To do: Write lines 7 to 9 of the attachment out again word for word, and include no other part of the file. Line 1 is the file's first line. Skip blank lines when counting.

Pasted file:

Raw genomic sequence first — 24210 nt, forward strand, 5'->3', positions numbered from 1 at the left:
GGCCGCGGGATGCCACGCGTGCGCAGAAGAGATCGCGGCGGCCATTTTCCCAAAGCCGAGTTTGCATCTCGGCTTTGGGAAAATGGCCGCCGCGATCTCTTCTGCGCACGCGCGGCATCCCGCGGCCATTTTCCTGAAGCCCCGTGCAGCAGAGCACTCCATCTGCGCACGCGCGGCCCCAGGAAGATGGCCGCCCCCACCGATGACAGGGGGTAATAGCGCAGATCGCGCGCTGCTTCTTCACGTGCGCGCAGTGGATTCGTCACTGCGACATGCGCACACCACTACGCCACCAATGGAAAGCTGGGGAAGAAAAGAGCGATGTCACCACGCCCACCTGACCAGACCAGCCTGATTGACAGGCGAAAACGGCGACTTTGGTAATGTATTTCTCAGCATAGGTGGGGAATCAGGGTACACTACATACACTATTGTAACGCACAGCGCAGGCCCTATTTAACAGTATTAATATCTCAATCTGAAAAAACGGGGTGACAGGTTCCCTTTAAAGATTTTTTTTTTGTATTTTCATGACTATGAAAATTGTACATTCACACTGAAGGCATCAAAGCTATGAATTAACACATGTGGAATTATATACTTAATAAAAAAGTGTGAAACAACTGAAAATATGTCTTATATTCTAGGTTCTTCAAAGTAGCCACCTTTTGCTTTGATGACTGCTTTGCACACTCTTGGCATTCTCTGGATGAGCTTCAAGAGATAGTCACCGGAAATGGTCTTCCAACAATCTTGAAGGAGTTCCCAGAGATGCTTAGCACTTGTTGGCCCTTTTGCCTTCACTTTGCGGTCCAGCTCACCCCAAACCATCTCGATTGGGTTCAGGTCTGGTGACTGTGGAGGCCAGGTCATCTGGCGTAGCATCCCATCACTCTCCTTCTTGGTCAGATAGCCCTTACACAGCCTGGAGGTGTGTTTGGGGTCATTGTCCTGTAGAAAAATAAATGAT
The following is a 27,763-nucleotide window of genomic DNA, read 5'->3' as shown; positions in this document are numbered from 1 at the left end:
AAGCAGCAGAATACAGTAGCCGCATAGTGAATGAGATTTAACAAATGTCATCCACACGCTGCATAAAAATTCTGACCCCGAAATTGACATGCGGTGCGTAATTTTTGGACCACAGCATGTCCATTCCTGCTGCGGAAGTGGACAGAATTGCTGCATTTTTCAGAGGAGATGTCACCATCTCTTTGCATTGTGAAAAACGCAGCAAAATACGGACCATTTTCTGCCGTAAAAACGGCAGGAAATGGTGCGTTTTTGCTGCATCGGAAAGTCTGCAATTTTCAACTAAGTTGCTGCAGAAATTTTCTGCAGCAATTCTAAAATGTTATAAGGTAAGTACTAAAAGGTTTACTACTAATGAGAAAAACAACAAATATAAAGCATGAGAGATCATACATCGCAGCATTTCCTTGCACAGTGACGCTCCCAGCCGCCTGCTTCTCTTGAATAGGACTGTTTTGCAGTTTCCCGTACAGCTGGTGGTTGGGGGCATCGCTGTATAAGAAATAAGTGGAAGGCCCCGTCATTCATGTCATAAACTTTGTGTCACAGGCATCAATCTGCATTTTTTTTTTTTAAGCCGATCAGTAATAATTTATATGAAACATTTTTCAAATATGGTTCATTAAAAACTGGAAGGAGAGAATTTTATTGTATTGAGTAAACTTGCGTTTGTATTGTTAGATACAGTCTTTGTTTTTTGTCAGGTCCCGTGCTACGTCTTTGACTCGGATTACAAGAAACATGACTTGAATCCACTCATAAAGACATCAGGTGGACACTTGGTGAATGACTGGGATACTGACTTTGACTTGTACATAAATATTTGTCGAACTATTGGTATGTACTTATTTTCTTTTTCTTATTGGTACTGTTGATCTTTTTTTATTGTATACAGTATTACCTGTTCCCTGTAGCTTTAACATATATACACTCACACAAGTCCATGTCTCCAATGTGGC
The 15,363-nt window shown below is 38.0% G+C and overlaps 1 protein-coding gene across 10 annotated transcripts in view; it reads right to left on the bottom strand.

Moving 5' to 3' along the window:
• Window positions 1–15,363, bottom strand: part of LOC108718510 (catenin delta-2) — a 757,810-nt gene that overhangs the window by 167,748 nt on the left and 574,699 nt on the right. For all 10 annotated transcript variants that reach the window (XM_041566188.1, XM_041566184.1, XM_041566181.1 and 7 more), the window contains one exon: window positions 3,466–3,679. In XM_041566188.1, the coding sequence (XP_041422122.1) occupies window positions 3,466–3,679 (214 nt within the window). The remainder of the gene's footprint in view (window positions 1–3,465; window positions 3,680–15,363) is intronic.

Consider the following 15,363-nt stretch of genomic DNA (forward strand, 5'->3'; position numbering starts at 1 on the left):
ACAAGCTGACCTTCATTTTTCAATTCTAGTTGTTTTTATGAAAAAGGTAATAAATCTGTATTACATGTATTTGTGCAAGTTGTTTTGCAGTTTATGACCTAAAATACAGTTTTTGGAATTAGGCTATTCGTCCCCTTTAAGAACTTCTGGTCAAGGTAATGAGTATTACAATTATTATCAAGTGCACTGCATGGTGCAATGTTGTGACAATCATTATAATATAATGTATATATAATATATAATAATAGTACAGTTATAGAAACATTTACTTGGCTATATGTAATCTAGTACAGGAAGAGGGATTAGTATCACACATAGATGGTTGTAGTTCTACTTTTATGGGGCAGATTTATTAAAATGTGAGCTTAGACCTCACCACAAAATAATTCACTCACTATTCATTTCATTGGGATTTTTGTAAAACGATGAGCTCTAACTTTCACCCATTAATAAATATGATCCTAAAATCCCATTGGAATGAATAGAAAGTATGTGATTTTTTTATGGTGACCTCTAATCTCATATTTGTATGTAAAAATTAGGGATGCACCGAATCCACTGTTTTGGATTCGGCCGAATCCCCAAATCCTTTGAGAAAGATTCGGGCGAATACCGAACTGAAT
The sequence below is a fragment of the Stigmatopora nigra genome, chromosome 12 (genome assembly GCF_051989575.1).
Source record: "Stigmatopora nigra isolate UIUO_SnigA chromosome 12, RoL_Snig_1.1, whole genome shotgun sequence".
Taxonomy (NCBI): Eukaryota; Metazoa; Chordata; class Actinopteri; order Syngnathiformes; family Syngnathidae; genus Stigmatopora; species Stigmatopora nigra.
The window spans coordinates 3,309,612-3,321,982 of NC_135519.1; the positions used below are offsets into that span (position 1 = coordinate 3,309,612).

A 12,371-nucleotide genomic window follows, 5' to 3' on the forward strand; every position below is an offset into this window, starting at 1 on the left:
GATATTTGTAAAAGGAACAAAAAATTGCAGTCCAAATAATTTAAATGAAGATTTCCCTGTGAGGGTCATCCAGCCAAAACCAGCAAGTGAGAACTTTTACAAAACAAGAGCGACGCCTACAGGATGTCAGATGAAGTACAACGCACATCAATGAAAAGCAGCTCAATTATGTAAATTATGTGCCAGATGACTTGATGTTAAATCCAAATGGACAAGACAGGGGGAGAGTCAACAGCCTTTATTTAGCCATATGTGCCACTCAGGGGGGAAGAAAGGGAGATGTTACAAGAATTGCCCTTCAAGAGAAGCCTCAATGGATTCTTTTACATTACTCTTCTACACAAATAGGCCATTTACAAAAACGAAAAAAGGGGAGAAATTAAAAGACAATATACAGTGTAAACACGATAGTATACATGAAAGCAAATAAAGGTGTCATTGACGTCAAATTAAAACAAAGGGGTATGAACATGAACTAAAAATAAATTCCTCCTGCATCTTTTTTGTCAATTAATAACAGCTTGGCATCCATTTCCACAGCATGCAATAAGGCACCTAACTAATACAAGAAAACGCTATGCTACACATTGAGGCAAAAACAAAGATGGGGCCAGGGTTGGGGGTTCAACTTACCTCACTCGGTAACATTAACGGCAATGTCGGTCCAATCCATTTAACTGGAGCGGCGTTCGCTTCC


• Window positions 1–15,363, bottom strand: part of LOC108718510 (catenin delta-2) — a 757,810-nt gene that overhangs the window by 167,748 nt on the left and 574,699 nt on the right. For all 10 annotated transcript variants that reach the window (XM_041566188.1, XM_041566184.1, XM_041566181.1 and 7 more), the window contains one exon: window positions 3,466–3,679. In XM_041566188.1, the coding sequence (XP_041422122.1) occupies window positions 3,466–3,679 (214 nt within the window). The remainder of the gene's footprint in view (window positions 1–3,465; window positions 3,680–15,363) is intronic.

Consider the following 15,363-nt stretch of genomic DNA (forward strand, 5'->3'; position numbering starts at 1 on the left):
ACAAGCTGACCTTCATTTTTCAATTCTAGTTGTTTTTATGAAAAAGGTAATAAATCTGTATTACATGTATTTGTGCAAGTTGTTTTGCAGTTTATGACCTAAAATACAGTTTTTGGAATTAGGCTATTCGTCCCCTTTAAGAACTTCTGGTCAAGGTAATGAGTATTACAATTATTATCAAGTGCACTGCATGGTGCAATGTTGTGACAATCATTATAATATAATGTATATATAATATATAATAATAGTACAGTTATAGAAACATTTACTTGGCTATATGTAATCTAGTACAGGAAGAGGGATTAGTATCACACATAGATGGTTGTAGTTCTACTTTTATGGGGCAGATTTATTAAAATGTGAGCTTAGACCTCACCACAAAATAATTCACTCACTATTCATTTCATTGGGATTTTTGTAAAACGATGAGCTCTAACTTTCACCCATTAATAAATATGATCCTAAAATCCCATTGGAATGAATAGAAAGTATGTGATTTTTTTATGGTGACCTCTAATCTCATATTTGTATGTAAAAATTAGGGATGCACCGAATCCACTGTTTTGGATTCGGCCGAATCCCCAAATCCTTTGAGAAAGATTCGGGCGAATACCGAACTGAAT